Getting Started with Symfony2 on Heroku

Last Updated: 04 February 2015

php symfony

Table of Contents

This guide will get you up and running with a Symfony2 application. For an introduction to using PHP on Heroku, please refer to Getting Started with PHP on Heroku.


Creating a Symfony2 application

The application in this tutorial is based on the Symfony2 Quick Tour guide. It’s worth a read before (or while) following the instructions in this article.

Installing a Symfony Standard Edition project

Use the composer create-project command to bootstrap a new project based on the Symfony Standard Edition, which is a fully functional Symfony application which includes some sample code. The command below sets it up in a directory named hello_symfony_heroku using Symfony version 2.4 or later.

After downloading an extensive number of dependencies, the installer will prompt you to enter a few details regarding a database connection and mailer transports. For now, you can simply hit enter at each of these prompts to accept the default values; you can always change them later.

After it’s done, Composer has set up a fully functional Symfony Standard Edition project in the directory you specified, so you can cd to it.

$ composer create-project symfony/framework-standard-edition hello_symfony_heroku/
Installing symfony/framework-standard-edition (v2.5.7)
  - Installing symfony/framework-standard-edition (v2.5.7)
    Loading from cache

Created project in hello_symfony_heroku/
Installing dependencies (including require-dev)
  - ...

$ cd hello_symfony_heroku

Initializing a Git repository

It’s now time to initialize a Git repository and commit the current state:

$ git init
Initialized empty Git repository in ~/hello_symfony_heroku/.git/
$ git add .
$ git commit -m "initial import"
[master (root-commit) e405693] initial import
 66 files changed, 4300 insertions(+)

Downgrading to Doctrine DBAL 2.4

The new project you just created uses (through another dependency) the latest Doctrine DBAL version. However, due to a regression in version 2.5, this would make it impossible to deploy the app.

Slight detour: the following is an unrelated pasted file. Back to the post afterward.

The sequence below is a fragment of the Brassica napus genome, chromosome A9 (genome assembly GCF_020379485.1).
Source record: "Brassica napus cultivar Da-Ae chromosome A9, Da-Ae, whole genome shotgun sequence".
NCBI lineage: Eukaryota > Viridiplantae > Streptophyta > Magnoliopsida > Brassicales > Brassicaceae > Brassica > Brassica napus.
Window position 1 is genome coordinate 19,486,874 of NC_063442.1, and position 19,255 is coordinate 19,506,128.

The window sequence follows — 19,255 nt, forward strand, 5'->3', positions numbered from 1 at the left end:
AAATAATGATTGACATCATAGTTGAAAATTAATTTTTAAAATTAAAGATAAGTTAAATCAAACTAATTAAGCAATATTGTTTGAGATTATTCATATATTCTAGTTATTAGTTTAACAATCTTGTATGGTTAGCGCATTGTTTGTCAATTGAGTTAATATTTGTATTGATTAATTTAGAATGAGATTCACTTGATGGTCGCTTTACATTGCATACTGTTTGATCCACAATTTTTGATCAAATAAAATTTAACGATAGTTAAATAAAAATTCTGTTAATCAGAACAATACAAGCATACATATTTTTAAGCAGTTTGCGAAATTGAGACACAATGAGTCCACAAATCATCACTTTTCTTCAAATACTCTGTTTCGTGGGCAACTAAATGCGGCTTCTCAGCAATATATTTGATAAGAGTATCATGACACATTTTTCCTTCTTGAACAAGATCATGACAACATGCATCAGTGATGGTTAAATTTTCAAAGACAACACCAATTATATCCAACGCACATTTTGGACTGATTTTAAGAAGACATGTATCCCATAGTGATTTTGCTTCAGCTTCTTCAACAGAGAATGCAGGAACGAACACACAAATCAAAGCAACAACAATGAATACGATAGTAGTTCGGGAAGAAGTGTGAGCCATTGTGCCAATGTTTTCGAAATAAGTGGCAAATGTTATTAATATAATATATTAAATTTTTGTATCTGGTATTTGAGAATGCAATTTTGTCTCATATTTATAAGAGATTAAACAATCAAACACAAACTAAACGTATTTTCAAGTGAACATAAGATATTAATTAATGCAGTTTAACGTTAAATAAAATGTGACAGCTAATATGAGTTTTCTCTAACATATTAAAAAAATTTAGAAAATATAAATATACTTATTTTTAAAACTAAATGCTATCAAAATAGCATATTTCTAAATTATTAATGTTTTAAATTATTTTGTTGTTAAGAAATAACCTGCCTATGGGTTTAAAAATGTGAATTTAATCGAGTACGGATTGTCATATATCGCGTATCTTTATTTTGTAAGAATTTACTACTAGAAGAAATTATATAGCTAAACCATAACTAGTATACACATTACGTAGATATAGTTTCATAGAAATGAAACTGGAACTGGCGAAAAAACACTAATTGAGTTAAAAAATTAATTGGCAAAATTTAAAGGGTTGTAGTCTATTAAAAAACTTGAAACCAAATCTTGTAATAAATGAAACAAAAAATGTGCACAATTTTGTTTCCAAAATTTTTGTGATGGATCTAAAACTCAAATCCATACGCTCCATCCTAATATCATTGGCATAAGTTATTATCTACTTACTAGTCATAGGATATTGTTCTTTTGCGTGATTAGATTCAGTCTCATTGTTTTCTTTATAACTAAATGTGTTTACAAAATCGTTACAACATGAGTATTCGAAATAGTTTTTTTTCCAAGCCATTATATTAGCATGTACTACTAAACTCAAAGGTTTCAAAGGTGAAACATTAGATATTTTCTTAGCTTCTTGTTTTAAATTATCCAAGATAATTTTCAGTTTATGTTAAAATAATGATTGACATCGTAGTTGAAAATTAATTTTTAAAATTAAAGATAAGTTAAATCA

Until the issue is fixed in a future 2.5.x release, you can force usage of version 2.4 of the component by explicitly requiring it in the composer.json of the project:

$ composer require doctrine/dbal:~2.4.4
./composer.json has been updated
Loading composer repositories with package information
Updating dependencies (including require-dev)
  - Removing doctrine/dbal (v2.5.0)
  - Installing doctrine/dbal (v2.4.4)
    Downloading: 100%

Writing lock file
Generating autoload files
Updating the "app/config/parameters.yml" file
Clearing the cache for the dev environment with debug true
Trying to install assets as symbolic links.
Installing assets for Symfony\Bundle\FrameworkBundle into web/bundles/framework
The assets were installed using symbolic links.
Installing assets for Sensio\Bundle\DistributionBundle into web/bundles/sensiodistribution
The assets were installed using symbolic links.

Don’t forget to add and commit the changed files:

$ git add composer.*
$ git commit -m "force doctrine/dbal to 2.4"
[master 54a30da] force doctrine/dbal to 2.4
 2 files changed, 11 insertions(+), 18 deletions(-)

Greeting the world

The standard edition application contains a simple demo controller that will print the text “Homepage”, but it’s configured to respond to the URL /app/example; it’s more convenient to change this to / for the purpose of this tutorial.

Simply adjust the contents of src/AppBundle/Controller/DefaultController.php to look like the following:


namespace AppBundle\Controller;

use Sensio\Bundle\FrameworkExtraBundle\Configuration\Route;
use Symfony\Bundle\FrameworkBundle\Controller\Controller;

class DefaultController extends Controller
     * @Route("/", name="homepage")